D

#### ddiel

Excel has roundup but Access is devoid of this function.

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D

Excel has roundup but Access is devoid of this function.

P

0) where the number to the right of the comma is the number of decimals to

round. As the helpfile in Access notes, if this is omitted, integers are

returned.

M

ddiel said:

number

Excel has roundup but Access is devoid of this function.

You can use the following function:

' Returns the smallest integer equal to or greater than sngValue

Private Function Ceiling(sngValue As Single) As Long

If sngValue = Int(sngValue) Then

Ceiling = CLng(sngValue)

ElseIf sngValue > 0 Then

Ceiling = Int(sngValue) + 1

Else

Ceiling = Int(sngValue) + 1

End If

End Function

J

integer. You can use the following expression:

-Int(-a/b)

John Spencer

Access MVP 2002-2005, 2007-2009

The Hilltop Institute

University of Maryland Baltimore County

D

Round( a / b, 0) where the number to the right of the comma is the

number of decimals to round. As the helpfile in Access notes, if

this is omitted, integers are returned.

Doesn't the VBA Round() function do so-called "bankers rounding,"

which rounds up for even last digit and down for odd last digig (or

maybe it's the other way around)?

J

3

?round(4.3,0)

4

yup... I can't imagine why anyone would ever decide to round this way, let

alone why the Access team chose this for the default rounding. It makes

absolutely no mathematical sense to round a digit based on whether it's even

or odd.

I did write a function to return a REAL rounded number (round + on numbers 5

and up), but it seems the only copy is at work, so I'll have to pull it

tomorrow.

--

Jack Leach

www.tristatemachine.com

"I haven''t failed, I''ve found ten thousand ways that don''t work."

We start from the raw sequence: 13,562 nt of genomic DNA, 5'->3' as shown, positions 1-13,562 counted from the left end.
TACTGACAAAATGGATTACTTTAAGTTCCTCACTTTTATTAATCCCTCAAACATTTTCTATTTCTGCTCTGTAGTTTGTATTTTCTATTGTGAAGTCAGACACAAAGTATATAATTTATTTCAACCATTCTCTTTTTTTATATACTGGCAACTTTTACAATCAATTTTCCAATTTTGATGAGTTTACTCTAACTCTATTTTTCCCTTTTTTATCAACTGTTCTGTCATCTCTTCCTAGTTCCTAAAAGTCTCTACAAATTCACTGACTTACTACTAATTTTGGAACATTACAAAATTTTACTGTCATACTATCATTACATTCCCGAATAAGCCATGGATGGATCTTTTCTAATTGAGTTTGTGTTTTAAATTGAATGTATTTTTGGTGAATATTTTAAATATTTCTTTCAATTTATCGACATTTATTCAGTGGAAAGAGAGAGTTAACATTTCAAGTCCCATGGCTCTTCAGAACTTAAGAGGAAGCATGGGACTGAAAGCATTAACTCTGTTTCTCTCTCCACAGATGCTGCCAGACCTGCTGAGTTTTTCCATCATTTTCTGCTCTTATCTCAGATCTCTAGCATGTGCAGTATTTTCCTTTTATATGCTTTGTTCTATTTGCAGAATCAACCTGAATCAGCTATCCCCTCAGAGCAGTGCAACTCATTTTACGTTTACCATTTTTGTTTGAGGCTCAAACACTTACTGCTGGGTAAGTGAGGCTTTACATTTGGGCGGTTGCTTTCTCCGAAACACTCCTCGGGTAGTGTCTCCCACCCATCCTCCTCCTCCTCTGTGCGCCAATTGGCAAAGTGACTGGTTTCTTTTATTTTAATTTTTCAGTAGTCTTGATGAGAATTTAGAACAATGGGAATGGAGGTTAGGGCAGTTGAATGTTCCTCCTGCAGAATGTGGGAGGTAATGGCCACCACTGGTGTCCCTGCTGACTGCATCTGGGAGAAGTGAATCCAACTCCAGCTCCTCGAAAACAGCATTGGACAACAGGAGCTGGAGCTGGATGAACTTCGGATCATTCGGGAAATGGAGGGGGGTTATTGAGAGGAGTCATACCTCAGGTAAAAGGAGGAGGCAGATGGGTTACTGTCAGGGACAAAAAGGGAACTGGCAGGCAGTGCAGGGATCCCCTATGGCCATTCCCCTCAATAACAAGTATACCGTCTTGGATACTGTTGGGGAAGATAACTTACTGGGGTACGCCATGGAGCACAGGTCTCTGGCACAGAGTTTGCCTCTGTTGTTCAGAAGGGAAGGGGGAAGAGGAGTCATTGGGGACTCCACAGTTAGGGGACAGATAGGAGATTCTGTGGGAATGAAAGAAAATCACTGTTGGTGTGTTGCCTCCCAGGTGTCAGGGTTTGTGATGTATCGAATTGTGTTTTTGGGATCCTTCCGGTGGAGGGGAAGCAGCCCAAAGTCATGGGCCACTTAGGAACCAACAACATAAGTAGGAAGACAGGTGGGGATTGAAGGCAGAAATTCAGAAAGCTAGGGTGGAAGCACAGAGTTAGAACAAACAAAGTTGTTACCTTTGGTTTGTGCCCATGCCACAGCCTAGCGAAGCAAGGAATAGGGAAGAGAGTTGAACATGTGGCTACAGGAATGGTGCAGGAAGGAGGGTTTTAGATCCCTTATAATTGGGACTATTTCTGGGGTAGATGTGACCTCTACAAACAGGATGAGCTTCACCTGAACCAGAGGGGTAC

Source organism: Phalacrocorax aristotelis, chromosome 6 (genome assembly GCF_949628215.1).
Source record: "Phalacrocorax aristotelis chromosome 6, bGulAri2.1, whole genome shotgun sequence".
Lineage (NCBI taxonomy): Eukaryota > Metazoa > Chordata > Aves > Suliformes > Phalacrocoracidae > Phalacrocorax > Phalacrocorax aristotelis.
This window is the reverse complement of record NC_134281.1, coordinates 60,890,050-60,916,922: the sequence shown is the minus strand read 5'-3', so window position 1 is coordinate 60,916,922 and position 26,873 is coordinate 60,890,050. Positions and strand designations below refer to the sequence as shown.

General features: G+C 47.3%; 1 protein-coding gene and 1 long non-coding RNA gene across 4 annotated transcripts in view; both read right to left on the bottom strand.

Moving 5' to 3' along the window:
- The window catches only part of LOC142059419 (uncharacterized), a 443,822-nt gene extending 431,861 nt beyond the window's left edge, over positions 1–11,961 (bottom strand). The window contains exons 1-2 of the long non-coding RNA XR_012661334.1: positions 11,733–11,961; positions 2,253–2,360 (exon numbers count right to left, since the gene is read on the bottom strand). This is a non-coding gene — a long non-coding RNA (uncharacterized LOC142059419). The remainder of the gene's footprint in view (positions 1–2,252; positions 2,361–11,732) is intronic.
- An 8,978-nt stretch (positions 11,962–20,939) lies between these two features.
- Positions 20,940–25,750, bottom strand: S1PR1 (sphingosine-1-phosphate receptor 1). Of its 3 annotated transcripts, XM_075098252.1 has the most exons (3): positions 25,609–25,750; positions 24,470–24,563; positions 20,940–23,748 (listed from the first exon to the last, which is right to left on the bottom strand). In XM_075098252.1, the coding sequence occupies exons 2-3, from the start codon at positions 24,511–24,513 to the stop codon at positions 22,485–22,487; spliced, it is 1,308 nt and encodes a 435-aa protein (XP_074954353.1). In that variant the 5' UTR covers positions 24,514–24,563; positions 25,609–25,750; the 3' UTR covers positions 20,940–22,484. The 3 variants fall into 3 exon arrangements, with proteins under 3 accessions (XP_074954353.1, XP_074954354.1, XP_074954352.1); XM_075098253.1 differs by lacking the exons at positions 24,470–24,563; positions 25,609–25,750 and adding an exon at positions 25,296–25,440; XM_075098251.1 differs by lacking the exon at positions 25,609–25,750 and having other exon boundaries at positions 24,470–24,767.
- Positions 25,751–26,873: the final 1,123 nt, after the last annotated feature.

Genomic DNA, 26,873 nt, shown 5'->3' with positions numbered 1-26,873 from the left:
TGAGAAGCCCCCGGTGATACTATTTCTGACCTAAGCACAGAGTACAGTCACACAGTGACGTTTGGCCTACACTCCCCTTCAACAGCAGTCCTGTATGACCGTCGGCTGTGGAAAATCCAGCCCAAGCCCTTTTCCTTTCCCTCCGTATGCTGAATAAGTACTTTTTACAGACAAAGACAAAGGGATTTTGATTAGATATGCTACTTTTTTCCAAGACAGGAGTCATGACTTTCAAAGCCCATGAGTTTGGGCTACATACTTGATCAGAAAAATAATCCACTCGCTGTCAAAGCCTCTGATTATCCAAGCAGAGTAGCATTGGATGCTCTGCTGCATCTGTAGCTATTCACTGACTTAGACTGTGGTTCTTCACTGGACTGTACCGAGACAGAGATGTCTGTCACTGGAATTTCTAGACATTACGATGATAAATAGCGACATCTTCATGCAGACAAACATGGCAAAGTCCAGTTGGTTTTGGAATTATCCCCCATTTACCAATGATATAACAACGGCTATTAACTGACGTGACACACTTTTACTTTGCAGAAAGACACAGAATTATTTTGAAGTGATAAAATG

-Thomas Edison (1847-1931)

J

?round(3.3,0)

3

?round(3.6,0)

4

?round(4.3,0)

4

?round(4.6,0)

5

Now.. I know I've been through this before, and this didn't compute like

this (because I had to write a custom function to get it to work correctly),

but now... the above rounds exactly as should... I even remember reading

posts on how vba rounded up or down based on the odd/even value of the

number...

<scratches head>

--

Jack Leach

www.tristatemachine.com

"I haven''t failed, I''ve found ten thousand ways that don''t work."

-Thomas Edison (1847-1931)

M

Jack Leach said:

?round(3.3,0)

3

?round(3.6,0)

4

?round(4.3,0)

4

?round(4.6,0)

5

Now.. I know I've been through this before, and this didn't compute

like

this (because I had to write a custom function to get it to work

correctly),

but now... the above rounds exactly as should... I even remember

reading

posts on how vba rounded up or down based on the odd/even value of the

number...

<scratches head>

--

Jack Leach

www.tristatemachine.com

"I haven''t failed, I''ve found ten thousand ways that don''t work."

-Thomas Edison (1847-1931)

VBA does correct scientific rounding. It round to the nearest integer

unless the last digit is 5 (midway between), then it rounds to the

nearest even integer.

?Round(2.5,0)

2

?Round(3.5,0)

4

?Round(2.4,0)

2

?Round(2.6,0)

3

2.5 is rounded to the nearest even integer (2).